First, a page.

Susan Elizabeth Phillips
1999, Contemporary Romance
Avon, $7.50, 384 pages, Amazon ASIN 0380794489 Part of a series
Susan Elizabeth Phillips' Lady Be Good is, in a word, terrific. The characters are richly drawn, and that includes both the primary hero and heroine, and the secondary characters as well. It's hilarious too, incredibly sexy, and extremely well written - included in all that funny and sensual writing is a surprising amount of depth.
Headmistress Lady Emma Wells-Finch is a woman with a mission. She needs a scandal to convince the Duke of Beddington she is not duchess material, and yet she can't go too far or she risks his selling St. Gertrude's School for Girls out from under her. Incredibly gorgeous world-famous pro golfer Kenny Traveler is a man without a mission. But he needs to avoid a scandal to have his suspension lifted by the PGA commissioner, the Antichrist, who happens to be his mentor. The mentor and the mentor's wife? The starring couple from SEP's earlier Fancy Pants - I haven't read it yet, but it's just been reissued. I feel a glom coming on!
As a favor, Francesca, Fancy Pants herself, has asked Kenny to "baby sit" her friend Emma as she spends two weeks in the U.S. doing research for an article. If all goes well, she'll ask her husband Dallie to reconsider his suspending Kenny from the tour. Emma arrives in the U.S. and expects to be greeted by a driver Francesca hired for her, a driver she finds dull-witted and extremely slow. Although Kenny finds her luscious, he also finds her bossy, and so doesn't correct her misconception. Deciding to have some fun, he takes her to his house and pretends he's house-sitting - she can stay there and save some money. When he gets her into the hot-tub, he informs her he's available for sex at thirty dollars a pop. Guess what? She not only believes him, but tells him she's interested! What better way to get out of marrying that lummox the Duke?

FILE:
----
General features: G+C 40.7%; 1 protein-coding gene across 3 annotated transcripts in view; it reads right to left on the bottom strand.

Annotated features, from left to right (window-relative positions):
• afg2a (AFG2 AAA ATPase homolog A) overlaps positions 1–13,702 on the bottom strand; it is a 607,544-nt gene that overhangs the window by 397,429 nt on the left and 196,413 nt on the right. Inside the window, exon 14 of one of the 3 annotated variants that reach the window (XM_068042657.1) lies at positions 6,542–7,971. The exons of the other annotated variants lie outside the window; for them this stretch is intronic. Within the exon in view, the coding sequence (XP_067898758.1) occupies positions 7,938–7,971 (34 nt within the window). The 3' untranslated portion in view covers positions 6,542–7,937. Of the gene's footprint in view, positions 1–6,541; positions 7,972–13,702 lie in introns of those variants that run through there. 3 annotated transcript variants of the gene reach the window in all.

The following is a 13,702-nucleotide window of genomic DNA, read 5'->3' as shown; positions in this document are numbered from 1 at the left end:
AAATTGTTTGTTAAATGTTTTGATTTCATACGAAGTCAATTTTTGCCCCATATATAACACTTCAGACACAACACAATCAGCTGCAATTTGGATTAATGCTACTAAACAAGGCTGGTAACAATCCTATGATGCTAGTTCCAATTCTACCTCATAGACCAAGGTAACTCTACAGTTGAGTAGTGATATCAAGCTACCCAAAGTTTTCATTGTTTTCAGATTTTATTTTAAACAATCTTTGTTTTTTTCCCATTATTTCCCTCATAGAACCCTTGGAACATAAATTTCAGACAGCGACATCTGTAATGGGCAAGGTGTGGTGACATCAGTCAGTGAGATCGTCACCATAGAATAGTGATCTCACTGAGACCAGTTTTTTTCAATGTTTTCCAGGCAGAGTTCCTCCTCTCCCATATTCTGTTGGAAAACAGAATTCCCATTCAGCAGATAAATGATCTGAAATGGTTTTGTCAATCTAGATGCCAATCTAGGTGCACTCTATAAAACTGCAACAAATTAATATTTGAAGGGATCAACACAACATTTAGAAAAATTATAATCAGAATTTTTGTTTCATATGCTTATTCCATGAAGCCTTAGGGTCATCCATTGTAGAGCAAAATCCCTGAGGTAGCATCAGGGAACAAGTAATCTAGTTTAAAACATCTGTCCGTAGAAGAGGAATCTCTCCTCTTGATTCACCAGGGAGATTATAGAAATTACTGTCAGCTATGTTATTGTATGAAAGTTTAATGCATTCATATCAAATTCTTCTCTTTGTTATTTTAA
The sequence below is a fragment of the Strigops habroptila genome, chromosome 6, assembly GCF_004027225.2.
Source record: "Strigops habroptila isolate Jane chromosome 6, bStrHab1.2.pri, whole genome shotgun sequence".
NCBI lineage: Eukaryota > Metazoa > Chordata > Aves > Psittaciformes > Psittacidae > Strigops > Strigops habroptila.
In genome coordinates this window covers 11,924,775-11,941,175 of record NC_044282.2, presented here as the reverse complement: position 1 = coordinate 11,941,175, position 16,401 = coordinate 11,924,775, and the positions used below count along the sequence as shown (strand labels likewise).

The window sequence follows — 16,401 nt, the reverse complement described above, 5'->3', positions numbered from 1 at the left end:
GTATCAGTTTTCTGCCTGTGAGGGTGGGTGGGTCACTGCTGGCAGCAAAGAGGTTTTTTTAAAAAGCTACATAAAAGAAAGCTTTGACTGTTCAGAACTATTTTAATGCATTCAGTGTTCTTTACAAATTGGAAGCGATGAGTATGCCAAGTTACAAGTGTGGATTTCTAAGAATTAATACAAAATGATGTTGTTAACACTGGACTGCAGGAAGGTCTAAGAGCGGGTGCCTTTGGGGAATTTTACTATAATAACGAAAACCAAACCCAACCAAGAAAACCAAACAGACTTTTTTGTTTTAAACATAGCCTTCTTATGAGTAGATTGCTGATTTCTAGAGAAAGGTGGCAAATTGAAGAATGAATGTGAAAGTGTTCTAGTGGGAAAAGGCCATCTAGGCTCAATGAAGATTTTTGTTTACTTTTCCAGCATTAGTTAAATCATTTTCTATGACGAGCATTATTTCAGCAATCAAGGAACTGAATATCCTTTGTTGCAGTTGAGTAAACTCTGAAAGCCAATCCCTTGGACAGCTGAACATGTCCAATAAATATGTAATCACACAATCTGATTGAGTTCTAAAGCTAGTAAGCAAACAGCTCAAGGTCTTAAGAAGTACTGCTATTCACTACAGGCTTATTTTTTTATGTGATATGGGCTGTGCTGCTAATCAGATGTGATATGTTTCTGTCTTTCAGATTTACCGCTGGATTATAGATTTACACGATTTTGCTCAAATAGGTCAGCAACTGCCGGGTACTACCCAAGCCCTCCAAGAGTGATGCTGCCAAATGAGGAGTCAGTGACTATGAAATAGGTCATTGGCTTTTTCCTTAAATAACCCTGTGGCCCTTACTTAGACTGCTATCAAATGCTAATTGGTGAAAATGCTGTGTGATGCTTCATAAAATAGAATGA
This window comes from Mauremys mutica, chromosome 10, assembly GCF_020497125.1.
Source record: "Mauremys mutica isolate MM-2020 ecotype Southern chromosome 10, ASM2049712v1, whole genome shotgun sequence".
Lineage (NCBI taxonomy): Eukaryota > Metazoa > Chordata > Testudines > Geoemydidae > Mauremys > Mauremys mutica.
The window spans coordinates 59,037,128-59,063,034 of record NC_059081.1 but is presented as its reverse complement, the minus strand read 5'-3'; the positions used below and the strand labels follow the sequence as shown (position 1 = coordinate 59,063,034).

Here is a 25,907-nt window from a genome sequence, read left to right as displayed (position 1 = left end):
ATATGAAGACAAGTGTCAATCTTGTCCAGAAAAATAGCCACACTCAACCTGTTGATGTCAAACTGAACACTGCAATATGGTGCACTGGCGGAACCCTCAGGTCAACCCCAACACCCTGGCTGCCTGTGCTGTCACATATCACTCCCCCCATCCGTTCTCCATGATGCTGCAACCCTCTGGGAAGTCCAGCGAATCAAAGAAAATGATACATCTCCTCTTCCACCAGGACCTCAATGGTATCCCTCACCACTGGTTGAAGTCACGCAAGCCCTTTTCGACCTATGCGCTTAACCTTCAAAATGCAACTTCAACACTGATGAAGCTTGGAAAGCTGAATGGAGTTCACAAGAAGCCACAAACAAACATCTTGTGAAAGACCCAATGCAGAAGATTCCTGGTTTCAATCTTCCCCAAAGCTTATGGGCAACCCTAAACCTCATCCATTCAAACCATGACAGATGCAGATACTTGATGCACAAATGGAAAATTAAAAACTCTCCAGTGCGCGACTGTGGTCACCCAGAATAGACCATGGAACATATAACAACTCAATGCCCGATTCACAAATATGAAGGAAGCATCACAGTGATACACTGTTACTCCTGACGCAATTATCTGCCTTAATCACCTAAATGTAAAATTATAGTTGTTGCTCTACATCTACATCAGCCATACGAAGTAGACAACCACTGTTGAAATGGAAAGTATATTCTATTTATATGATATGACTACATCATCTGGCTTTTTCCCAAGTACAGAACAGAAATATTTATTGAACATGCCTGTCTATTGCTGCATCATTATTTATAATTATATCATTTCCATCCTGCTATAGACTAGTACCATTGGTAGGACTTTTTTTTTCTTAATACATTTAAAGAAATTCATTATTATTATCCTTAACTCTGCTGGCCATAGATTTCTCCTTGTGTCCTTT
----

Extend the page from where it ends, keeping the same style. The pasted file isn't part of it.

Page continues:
Kenny, despite his slow way of walking and talking, is pretty darn clever. He's figured out a way to have sex with this beautiful woman, and has convinced her to cook dinner for him before-hand! It's all going wonderfully until she spies a magazine cover in his bedroom and realizes who he really is. Then it hits the fan.
Rarely have I read a book that was so much fun in the first fifty pages. And Lady Be Good never wavers - it continues to be zany and so-hot-it-sizzles for the remainder of the book. Though both Kenny and Emma have enough emotional baggage to fill a Lear Jet, they are lovable. And in a sub-plot that appears to mirror Lady Emma's dilemma, we are introduced to Kenny's gorgeous sister Torie and uber-geek Dexter O'Conner, the man Torie's father insists she marry or he'll cut off the funding for her emu farm (don't ask). When introduced, Torie is a strong character, and yet it didn't occur to me until much later that author Phillips planned such an important sub-plot for her. The relationship that develops with the surprisingly sexy Dexter is wicked and funny. Lovers of the hero-as-geek as written by Jayne Ann Krentz will find Dexter delightful and sexy as well.
Lady Be Good is such a romp that giving more plot detail would be silly - there's no crime, no mystery, just a fabulously written story filled with interesting people and places. Small town Texas life is made fun of with a loving hand, as are some of the idiosyncracies of wealthy Texas women. I've lived in Texas for twenty years, and I know women who know how many calories a Life Saver has. I know women who decorate their homes like Kenny's step-mother does, which as Torie calls it, has that Marrakesh-on-Avon look.
Kenny and Emma, with their conflicting goals, alternately mesh and abraid each other relentlessly, and along the way, discover themselves through the eyes of love. Whereas Emma is quick to jump to all the wrong conclusions about Kenny at the beginning, she is his staunchest champion at the end. Though their final conflict didn't fully make sense to me, its conclusion and the out-and-out hilarious epilogue made up for its lack. Nearly every character in Lady Be Good, with the exception of the Duke, receives the same loving treatment - the author pokes gentle fun at everyone save him. As a result, the reader will come to care about the whole lot of them.
-- Laurie Likes Books
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